The biggest, loudest sports party that Philadelphia had thrown in nearly a decade looked and sounded like this Sunday night: people wearing green shirts and dog masks screaming and whooping until their lungs burned and the building shook, a journeyman defensive back intercepting a pass and weaving from one side of the field to the other before slipping into the end zone and dashing down a tunnel, a head coach calling daring plays without fear against the best defense in the National Football League, a backup quarterback flinging deep passes to wide-open receivers and threading passes to less-open ones, a city that has never celebrated a Super Bowl victory now alive and thrumming with what might yet be.
Let's get the barest of facts out of the way first, because the rest of the night requires more thought, and perhaps a good stiff drink, to process. The Eagles beat the Minnesota Vikings, 38-7, at Lincoln Financial Field on Sunday in the NFC championship game. On Feb. 4, at U.S. Bank Stadium in Minneapolis, they will play the New England Patriots – the sport's preeminent dynasty of the 21st century, with the sport's preeminent coach, Bill Belichick, and the sport's preeminent quarterback, Tom Brady – in Super Bowl LII. This is just the third time that the Eagles have reached the Super Bowl and the first time since 2005, when they lost to … the Patriots. They have never won one.
OK, now on to the most joyful night for this mostly forlorn franchise and its loyal fan base since … when? Since January 2005, when the Eagles finally won an NFC championship game after losing each of the previous three years? There was joy then, yes, but it was cut with relief. Since January 1981, that upset of the hated Dallas Cowboys on an ungodly cold afternoon at Veterans Stadium? There was apprehension for much of that game, too; the game was tied at halftime, the outcome still uncertain. This was different. Once Patrick Robinson tied the score at 7 in the first quarter with his electrifying 50-yard interception-return touchdown – one of three turnovers that the Eagles forced, in a virtuoso performance – the tide of the game shifted in their favor and never shifted back. The Eagles didn't allow it.
Doug Pederson, the head coach whom the Eagles had all but settled on two years ago, was two steps ahead of Vikings coach Mike Zimmer all game. Instead of relying on a conservative game plan, Pederson called plays as if Carson Wentz had not torn the anterior cruciate ligament in his left knee last month, as if he were still the Eagles' quarterback and not Nick Foles. Pederson had Foles throw early, often, and down the field, and when Foles did, he often found his receivers – Alshon Jeffery, Torrey Smith, Zach Ertz – without a Vikings player near them. A 53-yard touchdown pass to Jeffery late in the first half was particularly stunning. Jeffery might as well have been an outfielder camping under a lazy fly ball. A 41-yard strike to Smith early in the third quarter, on a flea flicker, was a testament to Pederson's confidence, to Foles', to the entire team's.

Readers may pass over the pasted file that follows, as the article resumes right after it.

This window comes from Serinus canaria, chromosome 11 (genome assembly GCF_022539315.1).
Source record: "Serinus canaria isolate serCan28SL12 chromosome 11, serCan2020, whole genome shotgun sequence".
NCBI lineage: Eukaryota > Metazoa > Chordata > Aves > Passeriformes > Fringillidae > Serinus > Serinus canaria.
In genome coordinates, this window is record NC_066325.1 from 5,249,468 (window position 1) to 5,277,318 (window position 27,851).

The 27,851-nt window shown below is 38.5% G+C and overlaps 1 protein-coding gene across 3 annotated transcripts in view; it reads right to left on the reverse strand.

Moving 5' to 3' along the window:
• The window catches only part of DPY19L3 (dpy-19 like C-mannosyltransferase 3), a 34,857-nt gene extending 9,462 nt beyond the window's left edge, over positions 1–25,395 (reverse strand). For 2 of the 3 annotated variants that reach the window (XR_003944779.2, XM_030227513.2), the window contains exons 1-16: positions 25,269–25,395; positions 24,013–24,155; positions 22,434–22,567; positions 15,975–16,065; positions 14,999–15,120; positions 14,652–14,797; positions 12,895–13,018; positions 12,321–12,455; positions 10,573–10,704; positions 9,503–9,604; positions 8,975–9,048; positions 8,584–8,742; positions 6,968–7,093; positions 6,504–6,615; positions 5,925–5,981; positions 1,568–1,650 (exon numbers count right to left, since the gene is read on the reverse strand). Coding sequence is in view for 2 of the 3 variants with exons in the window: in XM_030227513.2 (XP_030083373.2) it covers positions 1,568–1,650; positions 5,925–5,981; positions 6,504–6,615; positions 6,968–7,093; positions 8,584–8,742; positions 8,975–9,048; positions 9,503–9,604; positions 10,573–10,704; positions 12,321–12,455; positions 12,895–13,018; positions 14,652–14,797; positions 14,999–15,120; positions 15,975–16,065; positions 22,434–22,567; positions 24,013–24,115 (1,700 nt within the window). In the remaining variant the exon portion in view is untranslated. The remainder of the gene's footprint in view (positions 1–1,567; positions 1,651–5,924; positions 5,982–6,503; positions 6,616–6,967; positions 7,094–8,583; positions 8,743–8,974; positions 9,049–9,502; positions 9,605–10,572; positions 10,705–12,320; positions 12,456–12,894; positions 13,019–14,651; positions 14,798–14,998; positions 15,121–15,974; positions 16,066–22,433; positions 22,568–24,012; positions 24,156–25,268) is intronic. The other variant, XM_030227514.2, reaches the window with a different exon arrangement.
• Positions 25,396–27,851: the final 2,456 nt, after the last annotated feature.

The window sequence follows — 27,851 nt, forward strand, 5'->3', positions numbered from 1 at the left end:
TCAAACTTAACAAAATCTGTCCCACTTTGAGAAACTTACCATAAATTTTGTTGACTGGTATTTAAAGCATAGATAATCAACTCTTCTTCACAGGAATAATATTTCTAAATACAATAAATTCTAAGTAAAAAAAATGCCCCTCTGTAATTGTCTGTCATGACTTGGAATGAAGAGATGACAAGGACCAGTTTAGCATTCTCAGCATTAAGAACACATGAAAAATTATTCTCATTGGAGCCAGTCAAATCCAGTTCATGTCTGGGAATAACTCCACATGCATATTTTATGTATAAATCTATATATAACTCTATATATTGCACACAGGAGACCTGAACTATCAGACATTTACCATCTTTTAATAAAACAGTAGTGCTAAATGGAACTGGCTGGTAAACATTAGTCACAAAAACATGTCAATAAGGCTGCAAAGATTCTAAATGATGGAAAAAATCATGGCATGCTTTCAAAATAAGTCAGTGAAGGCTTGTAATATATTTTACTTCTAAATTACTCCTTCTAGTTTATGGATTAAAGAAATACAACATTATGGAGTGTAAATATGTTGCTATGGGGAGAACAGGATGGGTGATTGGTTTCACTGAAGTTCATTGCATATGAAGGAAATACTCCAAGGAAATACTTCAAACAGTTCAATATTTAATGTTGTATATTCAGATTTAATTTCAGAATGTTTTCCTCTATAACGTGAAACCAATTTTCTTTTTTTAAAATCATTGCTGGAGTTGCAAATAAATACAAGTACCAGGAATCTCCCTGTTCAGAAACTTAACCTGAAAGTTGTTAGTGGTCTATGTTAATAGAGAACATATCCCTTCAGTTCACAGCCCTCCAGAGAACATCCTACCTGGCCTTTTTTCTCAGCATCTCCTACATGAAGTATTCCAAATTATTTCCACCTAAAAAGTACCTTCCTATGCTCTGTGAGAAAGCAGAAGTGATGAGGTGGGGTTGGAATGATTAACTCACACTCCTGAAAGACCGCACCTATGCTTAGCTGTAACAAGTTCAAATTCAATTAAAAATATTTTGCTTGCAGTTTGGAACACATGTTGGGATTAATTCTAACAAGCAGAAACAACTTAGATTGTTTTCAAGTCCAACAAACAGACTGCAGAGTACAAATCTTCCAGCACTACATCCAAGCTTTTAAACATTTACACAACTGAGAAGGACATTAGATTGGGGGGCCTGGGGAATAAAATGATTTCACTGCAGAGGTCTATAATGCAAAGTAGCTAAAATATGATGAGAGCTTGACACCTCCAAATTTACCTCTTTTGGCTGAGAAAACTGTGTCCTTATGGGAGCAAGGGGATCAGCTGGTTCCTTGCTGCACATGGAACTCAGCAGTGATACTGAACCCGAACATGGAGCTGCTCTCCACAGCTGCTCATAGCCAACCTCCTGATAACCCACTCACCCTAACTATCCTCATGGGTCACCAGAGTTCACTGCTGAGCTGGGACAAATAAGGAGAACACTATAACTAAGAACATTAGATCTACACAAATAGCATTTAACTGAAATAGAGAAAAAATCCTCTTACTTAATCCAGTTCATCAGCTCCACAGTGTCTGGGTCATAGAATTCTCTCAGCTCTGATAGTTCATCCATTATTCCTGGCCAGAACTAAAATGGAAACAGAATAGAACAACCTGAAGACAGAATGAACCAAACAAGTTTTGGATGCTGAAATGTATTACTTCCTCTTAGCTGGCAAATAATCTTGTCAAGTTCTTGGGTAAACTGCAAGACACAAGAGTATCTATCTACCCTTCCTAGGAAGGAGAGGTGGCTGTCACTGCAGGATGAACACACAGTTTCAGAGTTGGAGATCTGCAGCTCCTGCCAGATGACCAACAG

"The message is still the same: Go be Nick," Pederson had said Friday. "Feed off of last week, obviously. Different set of challenges, different team, different defense and all that. Don't have to force anything. Just let the offense work for you, and he'll be fine."
Foles had been solid last week in the Eagles' divisional-round victory over the Atlanta Falcons, but he was spectacular Sunday night, completing 26 of his 33 passes for 352 yards and three touchdowns. Beyond the mere statistics, though, he played with a comfort that belied the manner in which he had performed in the regular season's final two games. He had appeared unsure of himself then, tentative when he threw. It was natural to believe that, because Wentz was on his way to being named the league's most valuable player, because Wentz was so breathtaking and important a player, the Eagles wouldn't just be vulnerable without him – they would be a sickly approximation of the team they had been with him. Somehow, though, Wentz's injury fortified them, Foles most of all. He played the best game of his NFL career Sunday night, and he once threw a league-record seven touchdown passes in a game.
"Obviously, we all hurt for Carson," safety Malcolm Jenkins said before Sunday's game. "It's a huge blow to the team, but in no way does it change our goals. No way does it change our demeanor, which [is] we're going to do our work. Nothing's changed."
Nothing had, other than everything. Mike Trout – a Millville, N.J., native; the starting centerfielder for the Los Angeles Angels of Anaheim; the best player in Major League Baseball – stood in the stands behind one end zone and donned a dog mask, too, a rallying cry that the Eagles' players embraced, a symbol of the team's underdog status. Players jumped up and down and danced in an impromptu mosh pit along their sideline. Fans chanted, "WE WANT BRADY!" In a luxury suite high in the stadium, former 76ers star Charles Barkley hugged Eagles owner Jeffrey Lurie. After the clock had melted to 0:00, the sound system blasted McFadden & Whitehead's "Ain't No Stoppin' Us Now," and no one in the place left, except the Vikings.
The party had begun and would rage into the night in the city and around it. It will last for another two weeks, until 6:30 p.m. Eastern time on Sunday, Feb. 4. That's the scheduled time for kickoff in the Super Bowl. By then, the Eagles and everyone who follows them will be convinced that all things are possible. Maybe, with this team, all things really are.